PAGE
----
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Swim Cap Fashion Glam
The swim cap - or bathing cap - used to be an accessory with two different purposes. First: caps for competitive swimmers with a clearly functional and technical aim both in material and style; and secondly: caps with a fashionable, less functional aim worn by recreational swimmers.
From time immemorial the bathing cap has always been a must-have. In the ancient world people used bands or woven nets to keep their hair dry, or alternatively it was very chic to wear complex updos. During mediaeval times, the crusaders re-invented public bathhouses in Europe as they experienced them in the Islamic world. Swimming was one of the chivalric skills, however most people went to the bathhouses for personal hygiene rather than swim. However syphilis breakouts terminated European ambitions for public bathhouses.
Even hundreds of years later bathing was considered to be completely unnecessary and dangerous. Looking back at Rococo habits this misunderstanding was still alive: noblemen and noblewomen only used powder and perfume. It was not until the 18th century when the English town Bath grew to the most famous bathing resort and medical findings changed with the Enlightenment. New ideas of health and hygiene were spread; people were advised to become more outdoorsy and started bathing outside in all open waters. They used to wear the so-called Baigneuse (french for bathing woman), which later became socially accepted and women started to wear them as a fashionable headdress, evolving into the Dormeuse (french for sleeping woman).
From 1850 on women were allowed to bath and swim in public as well. They wore a fine net cap made of waxed taffeta that later became waxed calico, or alternatively special bathing hats made of straw.
Finally, and thanks to Charles Goodyear who accidently discovered a production process for rubber in 1839, bathing caps were introduced in 1883 and were made of a rubber fabric based on caoutchouc and covered with fabric or draped with a satin or silky shawl.
Necessity became etiquette and women were expected to cover their heads by wearing a bathing cap at the beach or pool, as well as a hat in the streets. Even silent movie stars like Gloria Swanson demonstrated the bathing cap as a fashion accessory in "Teddy at the Throttle", wearing a screaming cap with a snowball look-a-like on top. Technology improved and by 1920 bathing caps were made of latex. The earliest caps had a chin strap identical to the leather pilot helmets at the time, and were therefore called "aviator style". In a New York Times article from 1920 caps were officially in fashion; a vast variety in design and shapes were presented. Caps could be purchases various applications, terms such as street caps, gypsy-caps and handkerchief effects were used to describe these accessories.
Caps in the 30s improved from a technical point of view, embossed patterns like colourful dioramas were available due to the improvements in rubber production. World War II however made rubber become a scarce commodity due to its use in the arms industry. They became a luxury product only available to the upper class.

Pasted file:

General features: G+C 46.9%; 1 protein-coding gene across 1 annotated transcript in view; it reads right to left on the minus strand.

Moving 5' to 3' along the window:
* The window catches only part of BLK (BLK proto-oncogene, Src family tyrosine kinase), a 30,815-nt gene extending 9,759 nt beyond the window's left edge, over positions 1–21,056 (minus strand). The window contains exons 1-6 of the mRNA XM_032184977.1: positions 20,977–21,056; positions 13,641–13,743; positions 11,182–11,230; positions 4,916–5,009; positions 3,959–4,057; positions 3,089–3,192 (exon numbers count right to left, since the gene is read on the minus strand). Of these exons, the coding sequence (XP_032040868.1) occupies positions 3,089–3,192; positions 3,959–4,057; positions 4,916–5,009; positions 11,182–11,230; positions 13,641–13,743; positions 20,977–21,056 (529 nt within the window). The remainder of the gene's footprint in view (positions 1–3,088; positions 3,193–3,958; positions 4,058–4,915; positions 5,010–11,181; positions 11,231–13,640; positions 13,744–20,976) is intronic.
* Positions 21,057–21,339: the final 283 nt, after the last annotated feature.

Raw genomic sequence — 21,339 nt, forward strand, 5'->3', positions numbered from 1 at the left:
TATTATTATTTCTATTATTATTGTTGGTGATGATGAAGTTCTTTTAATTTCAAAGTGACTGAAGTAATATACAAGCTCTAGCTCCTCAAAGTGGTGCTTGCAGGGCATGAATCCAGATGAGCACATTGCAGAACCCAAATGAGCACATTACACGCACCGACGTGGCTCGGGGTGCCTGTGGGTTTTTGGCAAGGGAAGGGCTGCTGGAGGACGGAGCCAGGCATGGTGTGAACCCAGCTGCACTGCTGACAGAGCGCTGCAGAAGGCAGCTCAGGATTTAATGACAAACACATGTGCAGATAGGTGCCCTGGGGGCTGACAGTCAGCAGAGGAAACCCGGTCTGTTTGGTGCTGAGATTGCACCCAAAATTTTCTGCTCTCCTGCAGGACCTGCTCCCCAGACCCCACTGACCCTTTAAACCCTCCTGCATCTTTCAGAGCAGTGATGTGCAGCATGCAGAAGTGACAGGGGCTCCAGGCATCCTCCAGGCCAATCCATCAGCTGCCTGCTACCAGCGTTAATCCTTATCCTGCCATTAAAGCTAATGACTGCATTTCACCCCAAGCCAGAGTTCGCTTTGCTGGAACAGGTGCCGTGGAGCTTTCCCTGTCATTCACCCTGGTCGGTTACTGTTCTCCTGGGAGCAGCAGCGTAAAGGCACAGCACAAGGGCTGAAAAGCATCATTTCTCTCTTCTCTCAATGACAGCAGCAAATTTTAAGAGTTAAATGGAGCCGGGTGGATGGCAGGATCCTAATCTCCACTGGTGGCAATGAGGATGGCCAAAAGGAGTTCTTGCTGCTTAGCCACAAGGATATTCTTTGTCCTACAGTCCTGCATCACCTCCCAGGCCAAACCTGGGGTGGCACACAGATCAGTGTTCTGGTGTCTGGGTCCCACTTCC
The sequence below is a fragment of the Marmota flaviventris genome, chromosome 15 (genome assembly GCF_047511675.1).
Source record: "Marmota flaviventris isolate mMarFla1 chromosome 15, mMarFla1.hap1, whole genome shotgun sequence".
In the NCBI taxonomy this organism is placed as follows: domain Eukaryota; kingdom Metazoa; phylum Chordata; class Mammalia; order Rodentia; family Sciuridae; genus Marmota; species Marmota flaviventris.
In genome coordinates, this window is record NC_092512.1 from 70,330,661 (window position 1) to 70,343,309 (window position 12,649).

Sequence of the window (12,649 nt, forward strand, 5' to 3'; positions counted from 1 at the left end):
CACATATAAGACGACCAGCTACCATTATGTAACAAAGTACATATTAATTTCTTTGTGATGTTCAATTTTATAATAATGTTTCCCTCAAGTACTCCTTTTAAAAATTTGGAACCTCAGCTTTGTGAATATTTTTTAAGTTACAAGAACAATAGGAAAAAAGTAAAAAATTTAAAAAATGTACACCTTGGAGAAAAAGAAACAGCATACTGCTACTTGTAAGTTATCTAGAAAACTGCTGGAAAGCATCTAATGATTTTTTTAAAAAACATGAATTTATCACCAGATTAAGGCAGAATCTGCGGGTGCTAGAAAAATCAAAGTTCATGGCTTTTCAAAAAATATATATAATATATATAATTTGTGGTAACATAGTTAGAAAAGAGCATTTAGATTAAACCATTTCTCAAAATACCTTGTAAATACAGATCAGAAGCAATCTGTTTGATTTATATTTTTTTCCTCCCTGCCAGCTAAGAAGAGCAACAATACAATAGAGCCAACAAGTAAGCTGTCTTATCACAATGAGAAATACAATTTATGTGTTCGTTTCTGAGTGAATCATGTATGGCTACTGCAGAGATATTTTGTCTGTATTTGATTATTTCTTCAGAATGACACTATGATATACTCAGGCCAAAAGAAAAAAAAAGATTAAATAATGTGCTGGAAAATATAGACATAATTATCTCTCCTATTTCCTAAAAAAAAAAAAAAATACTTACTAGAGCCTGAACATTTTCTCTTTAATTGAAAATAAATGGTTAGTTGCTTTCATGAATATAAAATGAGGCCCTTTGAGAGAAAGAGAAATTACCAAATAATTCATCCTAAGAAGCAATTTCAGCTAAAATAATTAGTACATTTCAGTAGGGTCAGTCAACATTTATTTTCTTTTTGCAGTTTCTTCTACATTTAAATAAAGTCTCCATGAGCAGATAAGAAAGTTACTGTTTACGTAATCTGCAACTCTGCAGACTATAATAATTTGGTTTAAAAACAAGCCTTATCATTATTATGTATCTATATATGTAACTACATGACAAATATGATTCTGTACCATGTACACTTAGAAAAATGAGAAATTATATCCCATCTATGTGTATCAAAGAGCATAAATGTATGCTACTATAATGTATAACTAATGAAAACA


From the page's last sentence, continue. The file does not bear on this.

The post-war period however experienced a resurrection of the cap, flourishing in innumerate variations in design, shape and style. Decorated caps came into vogue, and during the 1960s colourful flower petal swim caps were introduced on the fashion capitals. The vast choice of caps accentuated the importance of this fashion item. The cap was thoroughly chosen in order to fit to the women’s face, her bone structure and the make-up she would wear during the bath. The cap was an essential part of the travelling wardrobe. It was carefully chosen and packed with all the other essentials like beach dresses, bathing suits, terry onesie’s, shorts and a bolero hat. Some caps appeared like curly hair, some came with little air cushions, patterns of butterflies or seahorses, pleated caps, leaves, patels and blossoms, quillings of tulle in baby blue and vulcanized rubber; all too match the women’s style.
1968 was the end of the cap as a luxurious fashion accessory. The hippie-movement started to preach free love as well as nudity; caps were seen as a trait of the conservative and old-fashioned middle-class as well as the establishment. The caps were no longer fashion forward, they were associated with smugness and older generations.
Although the bathing cap is still seen as something from the past, something we never liked and something associated with school swimming classes, some fashion houses re-introduced them lately. Starting with Prada and their Spring/Summer collection of 2007, models were seen wearing turban caps made of duchesse silk which resembled the wrapped bathing caps very much. The turbans were combined with ultra-short silky pant-skirts and draped tops which altogether came across like a 40s bathing suit. Press and buyers were delighted; the Riviera look celebrated its return to the catwalks.
Following Prada, Miu Miu presented their Autumn/Winter 2008 collection inspired by water sports. Models not only wore simple but classic bathing caps, they were also wrapped in overalls and dresses made of neoprene which resembled vintage bathing suits. A hole in the back of the caps was introduced giving the wearer the possibility to wear a ponytail, eliminating the caps original function to protect the hair from the water, and reinforcing its importance as a fashion accessory.
The cap celebrated its return, being used in recent collections by Erin Fetherston, Sonia Rykiel as well as John Galliano. The cap is a recurrent element in their designs. Worn as a hat with sparkly sequins or as a waterproof pilot helmet look-a-like, it seems we will all be covering our heads by the beach next summer.